24/11/05 Leadership Lecture NCI

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Speaking Notes of
Most Rev. Diarmuid Martin
Archbishop of Dublin and Primate of Ireland
National College of Ireland, 24th November 2005
        Three years ago it would never have entered my imagination that I would be speaking here today nor indeed that I would be here as Archbishop of Dublin.   Three years ago I was happily ensconced in a most interesting position as Vatican representative to the United Nations Office and Agencies in Geneva and to the World Trade Organization, after having spent over thirty years in Rome working on questions of international life and international organizations.
        Had I been asked three years ago to speak about leadership, I would certainly have spoken about leadership in the world community; about how we set an agenda for the common good of the global community; about who runs or who really owns the global village; about how we mange the increasing number of global realities, goods and values, in a world in which the nation state is still the primary building block in international political relations.   I still believe that this is one of the greatest leadership challenges that the world still has to face.
        So often we let the term “international community” drop from our lips as if there existed some sort of global political entity which has the authority to examine and to determine how these global realities are managed.  I have spent, however, days and weeks and months in UN meeting rooms debating such serious global realities and watched as national or regional interest dominated the discussion or even blocked all form of discussion.   The United Nations is fundamentally an intergovernmental organization made up of its Members States whose representatives constantly place national interest into the front line of discussions.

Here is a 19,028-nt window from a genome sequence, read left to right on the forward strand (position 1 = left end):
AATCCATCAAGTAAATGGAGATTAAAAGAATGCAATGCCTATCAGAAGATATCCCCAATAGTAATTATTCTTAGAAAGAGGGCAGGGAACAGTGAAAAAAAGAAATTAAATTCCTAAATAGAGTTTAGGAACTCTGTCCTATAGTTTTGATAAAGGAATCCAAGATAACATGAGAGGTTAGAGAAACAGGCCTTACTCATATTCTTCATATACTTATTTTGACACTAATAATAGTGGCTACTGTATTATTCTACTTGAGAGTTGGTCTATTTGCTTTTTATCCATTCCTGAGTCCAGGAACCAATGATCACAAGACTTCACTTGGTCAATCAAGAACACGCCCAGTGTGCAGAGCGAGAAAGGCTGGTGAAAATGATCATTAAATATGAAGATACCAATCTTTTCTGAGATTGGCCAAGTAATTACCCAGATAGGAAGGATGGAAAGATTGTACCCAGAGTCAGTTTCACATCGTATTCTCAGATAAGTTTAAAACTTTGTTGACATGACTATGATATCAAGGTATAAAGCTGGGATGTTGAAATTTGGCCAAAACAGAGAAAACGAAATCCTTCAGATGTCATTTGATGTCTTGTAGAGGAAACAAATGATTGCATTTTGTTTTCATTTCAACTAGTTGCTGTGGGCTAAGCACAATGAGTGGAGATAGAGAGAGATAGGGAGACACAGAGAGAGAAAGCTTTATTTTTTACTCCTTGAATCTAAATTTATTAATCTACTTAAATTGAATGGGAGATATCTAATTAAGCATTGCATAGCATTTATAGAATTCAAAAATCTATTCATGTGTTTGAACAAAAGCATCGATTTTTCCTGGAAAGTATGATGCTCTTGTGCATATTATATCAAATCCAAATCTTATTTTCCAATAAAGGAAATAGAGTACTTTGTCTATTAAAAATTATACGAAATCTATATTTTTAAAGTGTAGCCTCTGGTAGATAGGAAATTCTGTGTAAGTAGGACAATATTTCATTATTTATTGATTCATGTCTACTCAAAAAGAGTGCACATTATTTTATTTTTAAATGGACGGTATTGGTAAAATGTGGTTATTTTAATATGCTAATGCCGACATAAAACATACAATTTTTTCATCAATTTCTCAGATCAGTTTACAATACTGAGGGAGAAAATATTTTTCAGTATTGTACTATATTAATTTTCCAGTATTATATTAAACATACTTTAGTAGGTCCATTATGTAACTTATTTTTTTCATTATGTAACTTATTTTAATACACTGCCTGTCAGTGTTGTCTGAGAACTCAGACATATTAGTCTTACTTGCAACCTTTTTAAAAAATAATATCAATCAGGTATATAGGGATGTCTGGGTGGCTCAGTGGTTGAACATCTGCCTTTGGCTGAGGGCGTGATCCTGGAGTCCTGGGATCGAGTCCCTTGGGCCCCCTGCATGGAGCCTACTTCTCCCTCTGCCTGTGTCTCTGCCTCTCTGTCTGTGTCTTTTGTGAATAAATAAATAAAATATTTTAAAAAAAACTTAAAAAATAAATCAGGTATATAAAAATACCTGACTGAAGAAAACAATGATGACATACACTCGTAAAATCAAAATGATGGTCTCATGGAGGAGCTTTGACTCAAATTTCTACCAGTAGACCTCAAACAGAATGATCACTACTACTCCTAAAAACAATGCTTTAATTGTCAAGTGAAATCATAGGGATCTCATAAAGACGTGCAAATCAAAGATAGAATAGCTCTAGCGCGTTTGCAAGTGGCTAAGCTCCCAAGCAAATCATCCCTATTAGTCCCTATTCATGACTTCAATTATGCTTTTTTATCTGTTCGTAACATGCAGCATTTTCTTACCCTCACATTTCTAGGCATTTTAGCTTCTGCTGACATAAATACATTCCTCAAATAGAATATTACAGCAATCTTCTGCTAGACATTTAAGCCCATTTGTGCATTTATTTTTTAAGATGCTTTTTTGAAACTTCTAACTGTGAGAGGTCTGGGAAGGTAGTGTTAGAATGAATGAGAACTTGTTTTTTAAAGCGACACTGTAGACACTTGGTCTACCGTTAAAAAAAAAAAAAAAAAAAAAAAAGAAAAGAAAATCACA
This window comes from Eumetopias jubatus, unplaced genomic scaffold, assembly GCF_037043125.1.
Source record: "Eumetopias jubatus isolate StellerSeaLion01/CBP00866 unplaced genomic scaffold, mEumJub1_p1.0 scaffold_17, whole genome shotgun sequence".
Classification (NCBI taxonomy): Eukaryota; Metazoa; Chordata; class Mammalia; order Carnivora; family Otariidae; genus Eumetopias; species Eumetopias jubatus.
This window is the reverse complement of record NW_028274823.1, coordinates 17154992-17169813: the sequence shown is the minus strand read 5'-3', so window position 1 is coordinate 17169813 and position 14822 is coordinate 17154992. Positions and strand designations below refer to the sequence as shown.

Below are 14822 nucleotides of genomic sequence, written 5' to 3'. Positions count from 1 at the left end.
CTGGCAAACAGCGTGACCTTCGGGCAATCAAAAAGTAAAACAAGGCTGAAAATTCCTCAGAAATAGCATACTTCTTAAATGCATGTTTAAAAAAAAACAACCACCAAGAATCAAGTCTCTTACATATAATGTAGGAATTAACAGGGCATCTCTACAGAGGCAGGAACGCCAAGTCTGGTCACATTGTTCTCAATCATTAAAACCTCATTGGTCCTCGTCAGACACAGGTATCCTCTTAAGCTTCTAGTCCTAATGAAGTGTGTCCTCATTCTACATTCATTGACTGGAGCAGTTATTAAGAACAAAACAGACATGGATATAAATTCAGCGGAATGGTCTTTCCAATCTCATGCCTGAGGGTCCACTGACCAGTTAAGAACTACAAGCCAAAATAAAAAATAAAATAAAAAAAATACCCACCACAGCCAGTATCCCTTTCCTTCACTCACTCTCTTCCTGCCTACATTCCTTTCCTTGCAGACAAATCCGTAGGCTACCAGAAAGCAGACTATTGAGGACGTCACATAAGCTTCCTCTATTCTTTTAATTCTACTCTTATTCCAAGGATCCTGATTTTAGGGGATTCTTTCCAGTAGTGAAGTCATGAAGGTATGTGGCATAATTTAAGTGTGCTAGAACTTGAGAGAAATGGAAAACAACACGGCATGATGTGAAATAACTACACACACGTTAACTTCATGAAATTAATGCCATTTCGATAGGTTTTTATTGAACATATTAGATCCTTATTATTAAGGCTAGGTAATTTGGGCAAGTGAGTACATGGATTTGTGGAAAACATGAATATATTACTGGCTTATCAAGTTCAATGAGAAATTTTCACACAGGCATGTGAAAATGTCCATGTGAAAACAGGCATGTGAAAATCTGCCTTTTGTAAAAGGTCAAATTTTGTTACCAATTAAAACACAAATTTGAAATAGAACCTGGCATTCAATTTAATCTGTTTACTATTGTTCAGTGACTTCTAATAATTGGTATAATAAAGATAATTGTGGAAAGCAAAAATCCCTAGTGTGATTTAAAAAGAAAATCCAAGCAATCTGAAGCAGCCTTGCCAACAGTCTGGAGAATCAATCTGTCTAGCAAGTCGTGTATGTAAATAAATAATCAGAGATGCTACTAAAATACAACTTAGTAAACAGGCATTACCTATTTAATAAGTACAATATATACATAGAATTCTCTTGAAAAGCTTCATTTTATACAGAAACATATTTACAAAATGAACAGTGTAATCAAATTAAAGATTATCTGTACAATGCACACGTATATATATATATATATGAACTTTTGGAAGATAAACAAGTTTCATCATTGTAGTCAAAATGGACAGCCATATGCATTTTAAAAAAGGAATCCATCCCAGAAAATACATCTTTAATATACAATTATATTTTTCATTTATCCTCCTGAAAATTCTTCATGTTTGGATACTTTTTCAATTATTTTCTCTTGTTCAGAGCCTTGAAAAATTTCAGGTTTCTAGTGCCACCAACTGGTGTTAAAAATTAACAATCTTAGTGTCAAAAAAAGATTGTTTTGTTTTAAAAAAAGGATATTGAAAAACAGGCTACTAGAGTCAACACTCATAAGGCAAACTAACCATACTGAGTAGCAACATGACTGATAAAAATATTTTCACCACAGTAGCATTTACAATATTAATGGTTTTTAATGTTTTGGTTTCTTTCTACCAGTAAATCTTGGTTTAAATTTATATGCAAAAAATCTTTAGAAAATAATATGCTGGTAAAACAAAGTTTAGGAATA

It would be very interesting to ask each of you write down on a piece of paper what the term “the international community” means for you and I am sure that we would find a huge variety of answers.  I dare say that many of them would reflect a high degree of idealism and perhaps a lesser degree of realisation of the hard realities of international cooperation, where idealism is far from the top priority.
 Do not let me be misunderstood.  I am a committed internationalist.  I know the international system from within, with all its warts and all its defects, but I still defend its necessity;  I would still push for its further development; I would have, indeed I have, the greatest respect for so many who dedicate their lives to working in this area.